Hydrogen

Discussion in 'Gen 2 Prius Fuel Economy' started by oly_57mpg, Nov 16, 2005.

  1. oly_57mpg

    oly_57mpg New Member

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    http://www.wired.com/news/autotech/0,2554,69529,00.html

    HFI is a bolt-on, aftermarket part that injects small amounts of hydrogen into the engine air intake, said Canadian Hydrogen Energy's Steve Gilchrist. Fuel efficiency and horsepower are improved because hydrogen burns faster and hotter than diesel, dramatically boosting combustion efficiency.

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    Leave it to the Great White North to come up with this...

    Any fuel/air experts able to comment of the effects of burning hydrogen with the ICE in the Prius?

    Since the HFI uses the vehicles electrical system to complete the electrolysis, sounds like it would be great for the Prius.

    Any comments or suggestions?
     
  2. Technogeek

    Technogeek New Member

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    I read about this too - very interesting technology. Everybody else is trying to figure out how to make the engine burn hydrogen exclusively, which is dependent upon a national hydrogen infrastructure. I like the incremental steps taken by this company - just supply a small water tank for electrolysis and then suppliment the air/fuel mixture with the resulting hyrdogen for a nice MPG benefit along with better emissions. I would like to see this feature become standard on new vehicles.
     
  3. Tideland Prius

    Tideland Prius Moderator of the North
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    lol.. sorta like NOS eh?

    Seriously though, the European NOS kits are better haha. Well, I mean they use NOS wisely whereas, according to The Fast and The Furious, you have to empty your NOS tank in one go.

    Over there, you can install a NOS tank and kit. When you turn on the switch, it just "activates" it. You won't use it unless you press the accelerator harder so it sorta acts like a turbocharger but with a switch.
     
  4. clett

    clett New Member

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    It might improve emissions, but it certainly won't improve mpg.

    Electricity -> Motor -> Wheels

    is always going to be waaaay more efficient than....

    Electricity -> Hydrogen by electrolysis -> Combustion in ICE engine -> Wheels and generator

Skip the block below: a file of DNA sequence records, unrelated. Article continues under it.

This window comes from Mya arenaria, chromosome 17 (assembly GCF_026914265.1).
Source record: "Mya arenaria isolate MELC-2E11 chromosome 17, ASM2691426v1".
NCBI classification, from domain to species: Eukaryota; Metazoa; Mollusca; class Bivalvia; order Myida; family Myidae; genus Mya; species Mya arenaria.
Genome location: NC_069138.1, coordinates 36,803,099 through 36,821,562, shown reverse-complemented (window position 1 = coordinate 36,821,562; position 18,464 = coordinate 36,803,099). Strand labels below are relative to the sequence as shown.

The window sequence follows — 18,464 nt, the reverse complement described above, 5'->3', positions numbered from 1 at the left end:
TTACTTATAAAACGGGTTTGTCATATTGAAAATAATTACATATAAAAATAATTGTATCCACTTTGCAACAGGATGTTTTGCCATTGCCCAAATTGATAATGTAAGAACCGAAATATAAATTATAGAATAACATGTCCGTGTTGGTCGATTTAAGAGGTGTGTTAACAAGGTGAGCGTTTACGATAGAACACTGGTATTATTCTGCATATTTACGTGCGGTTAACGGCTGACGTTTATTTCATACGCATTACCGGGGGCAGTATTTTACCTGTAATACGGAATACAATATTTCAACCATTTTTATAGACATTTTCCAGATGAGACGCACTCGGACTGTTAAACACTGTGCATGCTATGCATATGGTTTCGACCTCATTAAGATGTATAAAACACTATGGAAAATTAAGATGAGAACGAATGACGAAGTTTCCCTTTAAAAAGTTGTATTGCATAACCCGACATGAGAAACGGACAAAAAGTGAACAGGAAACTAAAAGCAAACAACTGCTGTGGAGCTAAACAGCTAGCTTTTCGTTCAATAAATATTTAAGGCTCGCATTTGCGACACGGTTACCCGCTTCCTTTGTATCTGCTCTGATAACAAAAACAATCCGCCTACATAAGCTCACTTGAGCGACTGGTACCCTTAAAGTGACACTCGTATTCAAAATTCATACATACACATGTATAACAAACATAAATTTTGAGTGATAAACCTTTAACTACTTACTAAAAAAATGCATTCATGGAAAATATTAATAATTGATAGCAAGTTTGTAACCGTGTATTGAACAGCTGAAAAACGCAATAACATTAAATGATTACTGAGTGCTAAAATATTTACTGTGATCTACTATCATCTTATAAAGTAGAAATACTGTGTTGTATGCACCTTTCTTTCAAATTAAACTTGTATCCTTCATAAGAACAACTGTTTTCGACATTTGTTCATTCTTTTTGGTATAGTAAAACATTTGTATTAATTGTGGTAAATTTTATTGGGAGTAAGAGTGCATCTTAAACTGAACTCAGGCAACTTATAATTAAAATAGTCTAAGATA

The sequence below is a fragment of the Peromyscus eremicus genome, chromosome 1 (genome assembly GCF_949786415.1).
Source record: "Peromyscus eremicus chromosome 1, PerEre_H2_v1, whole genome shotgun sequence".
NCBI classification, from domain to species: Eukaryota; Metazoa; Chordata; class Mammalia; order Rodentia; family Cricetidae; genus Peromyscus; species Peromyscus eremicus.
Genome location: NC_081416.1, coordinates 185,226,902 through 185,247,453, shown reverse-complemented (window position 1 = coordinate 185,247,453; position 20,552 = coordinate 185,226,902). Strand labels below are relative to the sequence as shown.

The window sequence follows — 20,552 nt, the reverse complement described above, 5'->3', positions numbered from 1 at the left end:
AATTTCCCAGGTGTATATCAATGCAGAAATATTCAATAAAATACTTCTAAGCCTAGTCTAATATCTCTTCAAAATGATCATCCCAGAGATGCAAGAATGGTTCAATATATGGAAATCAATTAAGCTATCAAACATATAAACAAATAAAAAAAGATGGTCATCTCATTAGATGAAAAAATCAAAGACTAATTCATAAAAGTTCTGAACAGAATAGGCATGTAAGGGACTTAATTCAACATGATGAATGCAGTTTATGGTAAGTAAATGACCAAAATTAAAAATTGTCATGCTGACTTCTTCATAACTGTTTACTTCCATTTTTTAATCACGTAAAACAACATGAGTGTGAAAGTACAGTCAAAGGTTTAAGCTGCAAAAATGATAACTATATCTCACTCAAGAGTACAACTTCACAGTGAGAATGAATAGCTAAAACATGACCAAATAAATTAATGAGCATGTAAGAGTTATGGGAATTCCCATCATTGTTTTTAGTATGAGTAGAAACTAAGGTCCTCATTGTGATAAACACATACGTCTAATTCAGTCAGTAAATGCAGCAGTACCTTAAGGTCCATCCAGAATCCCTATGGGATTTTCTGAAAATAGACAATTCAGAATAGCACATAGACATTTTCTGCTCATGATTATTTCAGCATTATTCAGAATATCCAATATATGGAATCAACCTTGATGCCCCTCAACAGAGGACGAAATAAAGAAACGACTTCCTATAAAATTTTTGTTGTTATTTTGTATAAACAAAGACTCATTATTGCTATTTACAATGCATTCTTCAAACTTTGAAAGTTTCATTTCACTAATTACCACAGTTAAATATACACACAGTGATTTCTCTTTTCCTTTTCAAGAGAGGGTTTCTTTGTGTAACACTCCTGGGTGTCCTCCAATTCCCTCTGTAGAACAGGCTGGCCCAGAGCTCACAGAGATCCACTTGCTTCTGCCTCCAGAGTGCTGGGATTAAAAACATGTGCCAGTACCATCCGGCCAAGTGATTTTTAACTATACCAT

Electrolysis will be about 70% efficient, and combustion in the ICE at best about 30% efficient, so you start with 100 units of energy and you end up with about 20. 80% of the electrical energy you started with has been frittered away when it could have been used assisting directly.
     
  5. daniel

    daniel Cat Lovers Against the Bomb

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    The point seems to be that a very small amount of hydrogen improves the combustion efficiency of diesel. Less black smoke coming out the back means more of the fuel is being burned. But this seems to be specific to diesel engines. To be practical on gas engines, the efficiency gained would have to outweigh the cost of the added components.
     
  6. Kiloran

    Kiloran New Member

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    If a very small amount of hydrogen improves the combustion efficiency of diesel, how does that efficiency compare to the efficiency gain of applying the electricity through an electric motor to drive the wheels?

    In the end analysis [Energy In] * [Efficiency] = [Energy Out]

    I don't know the answer but, as a mechanical engineer, I'm inclined to agree with Clet's MPG conclusion.
     
  7. Kiloran

    Kiloran New Member

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    I've caught myself apparently violating the law of conservation and want to clarify.
    [Energy In] and [Energy Out] refer to useful energy.
    The equation

    [Energy In] * [Efficiency] = [Energy Out] + [Energy Lost to Entropy]
     
  8. daniel

    daniel Cat Lovers Against the Bomb

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    Internal-combustion engines are not very efficient at all. There is so much room for improvement that some counter-intuitive measures can produce remarkable results.

    Example: At slow vehicle speeds the Prius runs its engine faster (closer to design rpm) than other cars, turning MG1, which produces electricity, which goes directly to MG2, which helps to move the car.

    Intuitively, this should LOSE energy because of the double conversion (mechanical -> electrical -> mechanical). However, the engine is so much more efficient at its design rpm that you lose less energy from the double conversion than you lose from the slow engine speed in a conventional car moving slowly.

    Likewise, apparently a very small amount of hydrogen improves the efficiency of a diesel (by burning the fuel more completely) more than the energy that is lost to inefficiency of producing that small amount of hydrogen.

    Your equations above are fine. But since the numbers for efficiency are so low, there's a LOT of room for an improvement in one area to offset a loss in another.

    However, the effect of hydrogen on the combustion efficiency of a diesel engine does not necessarily translate to a gasoline engine.
     
  9. altaskier